(E) Preparation of To a stirred, ice cold mixture of 0.33 mol of AlCl and 250 ml. of chlorobenzene was added, over a 30 min. period, a solution of 0.3 mol of Cl(CF CFC1) CF COCl in 80 ml. of chlorobenzene. The mixture was allowed to warm to room temperature while stirring for a total of 24 hours. The dark reaction mixture was decomposed with ice and dilute HCl. The organic layer was washed successively with dilute acid and water. The organic layer was evaporated, the residue taken up in ether, washed with 5% NaHCO and then with water and saturated NaCl until neutral. The ether was evaporated and the residue distilled through a 6" Vigreaux column. Yield, 0.15 mol (50%) of a clear, colorless liquid, B.P. 164 C./1.4 mrrL, r1 1.763; 11 1.4685; and having the structure EXAMPLE 2 This example is intended to illustrate the modification of the thermoplastic homopolymer of trifluorochloroethylene with phenyl 2,4,6,7-tetrachloroundecafluoroheptyl ketone and related ketones. v

An intimate admixture of 100 grams of polytrifluorochloroethylene homopolymer having an N.S.T. (nostrength. temperature) of 300 C. and 20 grams of Cl(CF CFCl) CF COC H prepared as described in part A of Example 1 above, was made by the addition of the ketone to finely divided polymer in a conventional tumbling-type mixer at about 25 C. After blending the two ingredients by tumbling for a period of about 4 hours, a 1 gram sample of the modified polymer was submitted to compression molding which involved preheating the sample at 400 F. for 4 minutes followed by pressing for 2 minutes at 460 F. under 20,000 pounds per square inch pressure. A clear, transparent, continuous, and very flexible plastic sheet was obtained with no evidence of bubble formation or volatilization of the ketone during the molding operation at 460 F. The diameter of the pressed sheet was measured as an indication of the relative flow character as compared to that of the untreated polytrifiuorochloroethylene homopolymer and was found to be 1.8 inches. Essentially no flow of the untreated polymer is observed at temperatures below 500 F. under the same temperature and pressure conditions of molding. Similar results are obtained when pchlorophenyl 2,4,6,7-tetrachloroperfluoroheptyl ketone is employed as the modifier instead of the above-indicated phenyl ketone.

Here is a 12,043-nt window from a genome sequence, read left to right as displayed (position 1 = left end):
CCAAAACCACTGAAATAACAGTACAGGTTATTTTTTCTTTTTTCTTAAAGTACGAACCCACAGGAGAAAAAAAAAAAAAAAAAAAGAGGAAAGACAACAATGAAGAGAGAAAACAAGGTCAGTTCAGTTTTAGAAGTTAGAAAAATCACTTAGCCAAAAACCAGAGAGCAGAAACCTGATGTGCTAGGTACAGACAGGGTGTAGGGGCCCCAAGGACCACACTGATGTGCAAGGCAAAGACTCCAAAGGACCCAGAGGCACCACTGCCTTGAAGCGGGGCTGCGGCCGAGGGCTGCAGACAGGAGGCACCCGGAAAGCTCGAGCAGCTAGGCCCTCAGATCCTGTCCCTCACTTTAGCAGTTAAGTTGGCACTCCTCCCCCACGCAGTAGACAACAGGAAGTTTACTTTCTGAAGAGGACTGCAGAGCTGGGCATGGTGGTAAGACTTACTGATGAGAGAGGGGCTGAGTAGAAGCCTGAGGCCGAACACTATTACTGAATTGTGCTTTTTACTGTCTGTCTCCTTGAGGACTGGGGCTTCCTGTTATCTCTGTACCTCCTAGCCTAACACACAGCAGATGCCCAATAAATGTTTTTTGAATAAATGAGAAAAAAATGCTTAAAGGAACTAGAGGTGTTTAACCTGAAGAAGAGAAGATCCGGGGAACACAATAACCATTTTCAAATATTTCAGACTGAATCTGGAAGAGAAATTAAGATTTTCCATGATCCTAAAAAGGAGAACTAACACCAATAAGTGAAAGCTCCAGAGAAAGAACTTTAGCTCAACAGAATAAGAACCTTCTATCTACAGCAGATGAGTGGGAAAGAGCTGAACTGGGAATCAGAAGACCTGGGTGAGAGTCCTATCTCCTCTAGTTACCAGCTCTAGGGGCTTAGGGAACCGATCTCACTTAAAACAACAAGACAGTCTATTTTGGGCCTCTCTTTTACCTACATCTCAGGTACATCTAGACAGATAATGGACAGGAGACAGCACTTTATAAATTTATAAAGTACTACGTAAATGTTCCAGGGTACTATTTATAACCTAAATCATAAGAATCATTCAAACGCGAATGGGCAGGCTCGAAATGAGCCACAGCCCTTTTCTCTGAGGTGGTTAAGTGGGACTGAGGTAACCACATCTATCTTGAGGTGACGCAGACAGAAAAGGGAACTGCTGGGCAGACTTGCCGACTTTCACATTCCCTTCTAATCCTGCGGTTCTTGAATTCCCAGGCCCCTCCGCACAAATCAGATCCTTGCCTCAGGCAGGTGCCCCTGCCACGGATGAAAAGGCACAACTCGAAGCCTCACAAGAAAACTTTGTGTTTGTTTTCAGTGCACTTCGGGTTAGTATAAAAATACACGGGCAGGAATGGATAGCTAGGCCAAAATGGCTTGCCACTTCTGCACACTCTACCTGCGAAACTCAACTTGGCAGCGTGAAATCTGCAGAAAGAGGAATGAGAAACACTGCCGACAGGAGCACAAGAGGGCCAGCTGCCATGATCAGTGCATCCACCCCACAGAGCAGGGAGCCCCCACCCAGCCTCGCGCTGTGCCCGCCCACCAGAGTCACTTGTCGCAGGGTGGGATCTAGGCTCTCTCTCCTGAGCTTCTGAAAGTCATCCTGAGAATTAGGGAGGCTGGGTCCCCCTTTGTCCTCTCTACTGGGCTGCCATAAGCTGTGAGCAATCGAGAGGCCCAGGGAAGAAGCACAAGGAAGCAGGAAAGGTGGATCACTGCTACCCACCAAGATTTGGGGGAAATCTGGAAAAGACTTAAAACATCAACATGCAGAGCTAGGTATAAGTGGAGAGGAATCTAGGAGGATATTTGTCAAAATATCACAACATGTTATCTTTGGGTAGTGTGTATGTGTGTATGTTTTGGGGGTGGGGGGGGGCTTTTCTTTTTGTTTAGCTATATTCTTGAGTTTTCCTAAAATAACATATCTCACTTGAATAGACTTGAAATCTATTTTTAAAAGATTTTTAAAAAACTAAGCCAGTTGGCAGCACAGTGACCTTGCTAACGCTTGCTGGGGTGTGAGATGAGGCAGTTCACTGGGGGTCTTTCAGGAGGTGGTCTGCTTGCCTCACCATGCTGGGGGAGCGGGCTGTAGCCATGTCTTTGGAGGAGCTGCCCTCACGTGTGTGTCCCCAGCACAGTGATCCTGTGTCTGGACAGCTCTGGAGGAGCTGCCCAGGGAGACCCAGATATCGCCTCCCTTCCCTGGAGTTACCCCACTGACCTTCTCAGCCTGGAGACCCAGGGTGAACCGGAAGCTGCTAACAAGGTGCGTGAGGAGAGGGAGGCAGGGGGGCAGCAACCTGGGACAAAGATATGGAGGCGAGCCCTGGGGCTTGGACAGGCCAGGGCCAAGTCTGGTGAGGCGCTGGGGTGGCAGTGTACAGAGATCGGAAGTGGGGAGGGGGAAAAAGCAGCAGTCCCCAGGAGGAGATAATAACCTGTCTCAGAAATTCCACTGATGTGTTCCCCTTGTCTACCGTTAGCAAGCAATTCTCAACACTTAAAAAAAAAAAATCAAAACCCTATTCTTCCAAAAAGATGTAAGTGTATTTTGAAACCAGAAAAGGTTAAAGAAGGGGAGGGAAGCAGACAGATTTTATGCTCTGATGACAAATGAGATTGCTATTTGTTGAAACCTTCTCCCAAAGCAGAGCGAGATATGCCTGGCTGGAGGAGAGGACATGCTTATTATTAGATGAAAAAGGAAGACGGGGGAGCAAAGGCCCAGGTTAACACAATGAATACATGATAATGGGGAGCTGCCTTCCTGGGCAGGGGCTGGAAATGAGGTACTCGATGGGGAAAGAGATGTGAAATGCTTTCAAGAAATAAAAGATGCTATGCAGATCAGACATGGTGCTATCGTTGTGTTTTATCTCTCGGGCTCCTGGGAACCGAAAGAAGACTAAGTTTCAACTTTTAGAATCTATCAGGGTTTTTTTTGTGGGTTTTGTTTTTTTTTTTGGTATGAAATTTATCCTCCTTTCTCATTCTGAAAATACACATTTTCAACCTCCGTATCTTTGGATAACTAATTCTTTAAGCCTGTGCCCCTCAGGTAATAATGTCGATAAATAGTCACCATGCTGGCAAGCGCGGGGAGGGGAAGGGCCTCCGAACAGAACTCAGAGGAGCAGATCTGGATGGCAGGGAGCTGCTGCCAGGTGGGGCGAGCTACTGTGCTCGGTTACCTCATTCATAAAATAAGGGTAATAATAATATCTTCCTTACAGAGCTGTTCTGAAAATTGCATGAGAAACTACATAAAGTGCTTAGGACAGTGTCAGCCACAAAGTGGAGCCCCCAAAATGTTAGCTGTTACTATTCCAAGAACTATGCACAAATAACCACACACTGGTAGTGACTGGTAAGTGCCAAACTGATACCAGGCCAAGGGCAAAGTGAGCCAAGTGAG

EXAMPLE 3 This example is intended to illustrate the modification of a thermoplastic copolymer of trifluorochloroethylene with the fluorochloro ketones of the present invention.

An intimate admixture of 100 grams of the resinous thermoplastic copolymer of trifluorochloroethylene and vinylidene fluoride containing about 96 mol percent and about 4 mol percent of trifluorochloroethylene and vinylidene fluoride, respectively, and 15 grams of phenyl 2,4,6,7-tetrachloroundecafluoroheptyl ketone was made by the addition of the ketone to finely divided copolymer in a conventional tumbling type mixer at 25 C. After blending the two ingredients by tumbling for a period of about 4 hours, the resultant polymeric composition was heat treated for 10 minutes at 150 C. and then quenched. The resultant composition was-then subjected to compression molding at 265 C. for 2 to 3 minutes. The molded sample was pliable and clear and showed no evidence of clouding or volatilization of the ketone modifier. The modified resinous copolymer composition exhibited improved stress-strain properties or improved tensile strength as compared to the unmodified copolymer. The stress-strain data for the modified composition of this example were obtained using standard ASTM specimens on the Instron Tensile Tester. The crosshead speed was 0.2 inch per minute and the ultimate tensile and elongation Were determined using a crosshead speed of one inch per minute. These data are as follows: at about 25% elongation the tensile strength of the modified copolymer was 1,000 p.s.i.; at 50% elongation the tensile strength was about 1,400 p.s.i.; and at elongation the tensile strength was about 1,500 psi. Similar results were obtained by intimately admixing grams of the above copolymer with 25 grams of the phenyl ketone.

When the resinous copolymer of trifluorochloroethylene and vinylidene fluoride containing about 77 mol percent of trifluorochloroethylene are admixed as described above with about 20 weight percent of phenyl 2,4,6,7- tetrachloroundecafluoroheptyl ketone, the resultant composition possesses improved flow properties and that the ketone does not volatilize from the polymer during molding at elevated temperatures.

EXAMPLE 4 This example is intended to illustrate the modification of a thermoplastic polymer of trifluorochloroethylene with butyl 2,4,6,7-tetrachloroundecafluoroheptyl ketone.